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No. 179A04


Appeal and Error--preservation of issues--failure to object--failure to allege plain error

    Defendant waived his right to appellate review of the admission of evidence of defendant's prior acts of violence because he failed to object when the witness testified and failed specifically and distinctly to allege plain error.

    Appeal pursuant to N.C.G.S. § 7A-30(2) from the decision of a divided panel of the Court of Appeals, 163 N.C. App. 375, 594 S.E.2d 82 (2004), reversing a judgment entered upon defendant's conviction for first-degree murder by Judge A. Moses Massey on 20 May 2002 in Superior Court, Guilford County, and awarding defendant a new trial. On 6 October 2004, the Supreme Court allowed the State's petition for discretionary review as to additional issues. Heard in the Supreme Court 7 February 2005.
    Roy Cooper, Attorney General, by Steven M. Arbogast, Special Deputy Attorney General, for the State- appellant.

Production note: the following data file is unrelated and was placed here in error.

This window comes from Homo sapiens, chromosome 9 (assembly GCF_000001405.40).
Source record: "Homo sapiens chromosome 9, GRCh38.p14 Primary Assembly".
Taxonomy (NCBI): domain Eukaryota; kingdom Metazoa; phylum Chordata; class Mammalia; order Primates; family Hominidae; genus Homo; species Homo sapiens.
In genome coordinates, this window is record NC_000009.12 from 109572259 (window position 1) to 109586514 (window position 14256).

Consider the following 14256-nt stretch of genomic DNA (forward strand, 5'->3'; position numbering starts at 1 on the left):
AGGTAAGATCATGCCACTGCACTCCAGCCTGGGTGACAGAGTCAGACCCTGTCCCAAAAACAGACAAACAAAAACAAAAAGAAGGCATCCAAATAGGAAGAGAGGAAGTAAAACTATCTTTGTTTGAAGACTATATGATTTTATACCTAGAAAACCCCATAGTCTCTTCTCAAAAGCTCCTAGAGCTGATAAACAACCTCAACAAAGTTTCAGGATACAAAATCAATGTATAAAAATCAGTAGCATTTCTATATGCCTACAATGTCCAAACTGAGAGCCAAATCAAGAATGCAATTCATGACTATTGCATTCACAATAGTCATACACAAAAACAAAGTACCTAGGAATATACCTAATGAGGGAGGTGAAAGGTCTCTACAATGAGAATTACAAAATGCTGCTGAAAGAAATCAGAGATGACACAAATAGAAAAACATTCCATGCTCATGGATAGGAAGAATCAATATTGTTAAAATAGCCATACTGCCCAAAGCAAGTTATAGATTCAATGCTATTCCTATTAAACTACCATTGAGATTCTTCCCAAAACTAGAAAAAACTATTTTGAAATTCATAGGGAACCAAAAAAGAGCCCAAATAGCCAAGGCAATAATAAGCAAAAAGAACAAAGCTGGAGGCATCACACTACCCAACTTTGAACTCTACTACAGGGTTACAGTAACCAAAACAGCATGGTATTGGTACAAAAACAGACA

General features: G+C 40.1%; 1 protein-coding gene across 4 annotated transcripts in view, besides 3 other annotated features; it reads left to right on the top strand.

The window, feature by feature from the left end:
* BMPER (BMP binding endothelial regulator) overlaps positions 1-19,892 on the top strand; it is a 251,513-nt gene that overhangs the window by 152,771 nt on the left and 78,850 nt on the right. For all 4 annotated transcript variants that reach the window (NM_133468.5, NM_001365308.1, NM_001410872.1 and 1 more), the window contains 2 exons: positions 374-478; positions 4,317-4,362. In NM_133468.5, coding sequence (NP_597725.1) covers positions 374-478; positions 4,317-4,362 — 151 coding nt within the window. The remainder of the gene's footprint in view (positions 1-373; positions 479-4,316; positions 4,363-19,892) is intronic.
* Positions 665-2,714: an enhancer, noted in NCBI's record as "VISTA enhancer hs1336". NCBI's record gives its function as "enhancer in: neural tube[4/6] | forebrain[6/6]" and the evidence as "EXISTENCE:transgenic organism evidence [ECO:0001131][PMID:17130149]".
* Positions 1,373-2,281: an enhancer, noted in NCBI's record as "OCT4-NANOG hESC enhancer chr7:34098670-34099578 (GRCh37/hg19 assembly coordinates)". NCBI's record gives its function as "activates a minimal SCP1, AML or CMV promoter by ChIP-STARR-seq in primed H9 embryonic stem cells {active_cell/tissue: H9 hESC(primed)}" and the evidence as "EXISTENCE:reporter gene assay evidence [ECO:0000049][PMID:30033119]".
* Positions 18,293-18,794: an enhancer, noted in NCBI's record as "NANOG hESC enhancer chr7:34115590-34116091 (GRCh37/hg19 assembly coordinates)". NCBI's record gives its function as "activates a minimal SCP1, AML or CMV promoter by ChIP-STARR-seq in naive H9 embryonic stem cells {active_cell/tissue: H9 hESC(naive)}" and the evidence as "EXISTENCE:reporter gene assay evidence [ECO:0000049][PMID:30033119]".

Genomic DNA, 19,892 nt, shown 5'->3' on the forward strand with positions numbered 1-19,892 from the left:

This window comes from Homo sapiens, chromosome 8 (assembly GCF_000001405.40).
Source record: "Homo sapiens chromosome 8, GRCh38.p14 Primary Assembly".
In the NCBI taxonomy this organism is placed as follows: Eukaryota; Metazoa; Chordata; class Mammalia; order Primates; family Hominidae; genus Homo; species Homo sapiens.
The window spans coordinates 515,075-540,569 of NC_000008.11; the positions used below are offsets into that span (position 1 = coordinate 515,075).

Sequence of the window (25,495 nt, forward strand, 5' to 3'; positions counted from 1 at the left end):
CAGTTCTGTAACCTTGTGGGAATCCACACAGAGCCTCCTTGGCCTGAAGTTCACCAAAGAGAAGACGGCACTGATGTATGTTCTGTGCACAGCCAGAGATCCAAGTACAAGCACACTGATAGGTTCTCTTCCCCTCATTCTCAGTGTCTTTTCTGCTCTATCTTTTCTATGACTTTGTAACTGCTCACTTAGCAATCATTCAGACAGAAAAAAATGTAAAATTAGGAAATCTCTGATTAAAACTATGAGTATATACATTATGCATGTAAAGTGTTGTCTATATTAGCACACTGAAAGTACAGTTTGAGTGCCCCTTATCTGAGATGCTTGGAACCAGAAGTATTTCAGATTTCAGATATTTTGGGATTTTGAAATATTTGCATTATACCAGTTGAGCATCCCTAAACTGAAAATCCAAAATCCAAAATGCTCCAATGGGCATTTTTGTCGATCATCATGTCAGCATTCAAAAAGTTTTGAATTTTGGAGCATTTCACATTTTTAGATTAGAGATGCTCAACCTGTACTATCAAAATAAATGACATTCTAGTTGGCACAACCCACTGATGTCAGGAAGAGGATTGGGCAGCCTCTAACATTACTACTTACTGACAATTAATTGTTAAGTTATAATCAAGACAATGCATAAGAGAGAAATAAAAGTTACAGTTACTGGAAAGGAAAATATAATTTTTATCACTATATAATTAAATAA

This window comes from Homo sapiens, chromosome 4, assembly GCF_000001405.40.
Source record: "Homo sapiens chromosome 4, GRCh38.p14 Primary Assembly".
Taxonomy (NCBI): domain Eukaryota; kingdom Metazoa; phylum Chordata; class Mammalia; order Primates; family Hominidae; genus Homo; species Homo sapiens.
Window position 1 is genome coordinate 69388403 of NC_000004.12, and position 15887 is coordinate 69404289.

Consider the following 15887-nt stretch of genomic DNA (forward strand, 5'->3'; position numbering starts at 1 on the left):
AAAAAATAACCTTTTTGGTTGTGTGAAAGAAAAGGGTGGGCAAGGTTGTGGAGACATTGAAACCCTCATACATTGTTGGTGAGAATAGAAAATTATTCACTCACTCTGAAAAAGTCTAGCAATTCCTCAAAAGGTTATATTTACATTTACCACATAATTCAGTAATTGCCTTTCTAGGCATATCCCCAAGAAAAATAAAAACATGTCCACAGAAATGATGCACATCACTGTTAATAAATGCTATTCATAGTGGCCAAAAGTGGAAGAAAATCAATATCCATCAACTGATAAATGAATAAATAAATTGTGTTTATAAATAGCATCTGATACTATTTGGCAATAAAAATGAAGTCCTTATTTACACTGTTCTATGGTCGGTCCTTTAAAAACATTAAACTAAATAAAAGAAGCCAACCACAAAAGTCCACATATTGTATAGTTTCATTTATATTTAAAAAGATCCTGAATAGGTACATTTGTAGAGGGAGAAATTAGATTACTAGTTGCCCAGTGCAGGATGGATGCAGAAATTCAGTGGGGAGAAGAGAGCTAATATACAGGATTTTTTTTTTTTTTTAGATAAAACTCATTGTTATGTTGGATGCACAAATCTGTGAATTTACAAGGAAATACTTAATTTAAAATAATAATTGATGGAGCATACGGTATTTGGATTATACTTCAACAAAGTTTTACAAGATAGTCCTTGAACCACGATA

Daniel Shatz for defendant-appellee.

    In this case, the Court of Appeals held that defendant was prejudiced when evidence of prior violent acts he committed against his former girlfriend, Melanie Tellado, was admitted at trial. However, even assuming arguendo that the admission of this evidence was error, defendant waived his right to appellate review of this issue because he failed to object when Tellado testified. See N.C. R. App. P. 10(b)(1) (a party must timely object to preserve a question for appellate review); see also State v. Roache, 358 N.C. 243, 292, 595 S.E.2d 381, 413 (2004) (Amotion in limine fails to preserve for appeal an issue of admissibility of evidence if the defendant does not object at the time the evidence is admitted at trial.); State v. Valentine, 357 N.C. 512, 525, 591 S.E.2d 846, 856-57 (2003) (where the trial court sustained the defendant's earlier objection but later admitted the same evidence without objection, the benefit of the earlier objection is lost). Moreover, because defendant did not “specifically and distinctly” allege plain error as required by North Carolina Rule of Appellate Procedure 10(c)(4), defendant is not entitled to plain error review of this issue. N.C. R. App. P. 10(c)(4). Accordingly, the decision of the Court of Appeals is reversed and this case is remanded to that court for consideration of defendant's remaining assignments of error.

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